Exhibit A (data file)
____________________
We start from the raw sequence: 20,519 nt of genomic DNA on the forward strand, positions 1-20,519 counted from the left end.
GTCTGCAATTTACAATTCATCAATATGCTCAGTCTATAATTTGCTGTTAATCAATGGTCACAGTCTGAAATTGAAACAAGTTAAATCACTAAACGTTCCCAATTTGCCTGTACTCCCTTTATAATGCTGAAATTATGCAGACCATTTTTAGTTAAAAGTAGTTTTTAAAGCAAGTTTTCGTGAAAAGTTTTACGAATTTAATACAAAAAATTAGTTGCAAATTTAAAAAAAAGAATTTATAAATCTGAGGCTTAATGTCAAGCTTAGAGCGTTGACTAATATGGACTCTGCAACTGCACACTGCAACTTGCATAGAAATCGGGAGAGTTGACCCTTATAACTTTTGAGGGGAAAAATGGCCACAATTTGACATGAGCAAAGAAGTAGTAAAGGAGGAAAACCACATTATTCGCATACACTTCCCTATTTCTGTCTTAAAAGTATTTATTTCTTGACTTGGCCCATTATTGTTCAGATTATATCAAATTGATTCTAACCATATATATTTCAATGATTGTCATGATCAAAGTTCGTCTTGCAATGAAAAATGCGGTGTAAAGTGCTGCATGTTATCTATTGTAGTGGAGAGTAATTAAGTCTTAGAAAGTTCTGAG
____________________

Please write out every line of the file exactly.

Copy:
We start from the raw sequence: 20,519 nt of genomic DNA on the forward strand, positions 1-20,519 counted from the left end.
GTCTGCAATTTACAATTCATCAATATGCTCAGTCTATAATTTGCTGTTAATCAATGGTCACAGTCTGAAATTGAAACAAGTTAAATCACTAAACGTTCCCAATTTGCCTGTACTCCCTTTATAATGCTGAAATTATGCAGACCATTTTTAGTTAAAAGTAGTTTTTAAAGCAAGTTTTCGTGAAAAGTTTTACGAATTTAATACAAAAAATTAGTTGCAAATTTAAAAAAAAGAATTTATAAATCTGAGGCTTAATGTCAAGCTTAGAGCGTTGACTAATATGGACTCTGCAACTGCACACTGCAACTTGCATAGAAATCGGGAGAGTTGACCCTTATAACTTTTGAGGGGAAAAATGGCCACAATTTGACATGAGCAAAGAAGTAGTAAAGGAGGAAAACCACATTATTCGCATACACTTCCCTATTTCTGTCTTAAAAGTATTTATTTCTTGACTTGGCCCATTATTGTTCAGATTATATCAAATTGATTCTAACCATATATATTTCAATGATTGTCATGATCAAAGTTCGTCTTGCAATGAAAAATGCGGTGTAAAGTGCTGCATGTTATCTATTGTAGTGGAGAGTAATTAAGTCTTAGAAAGTTCTGAG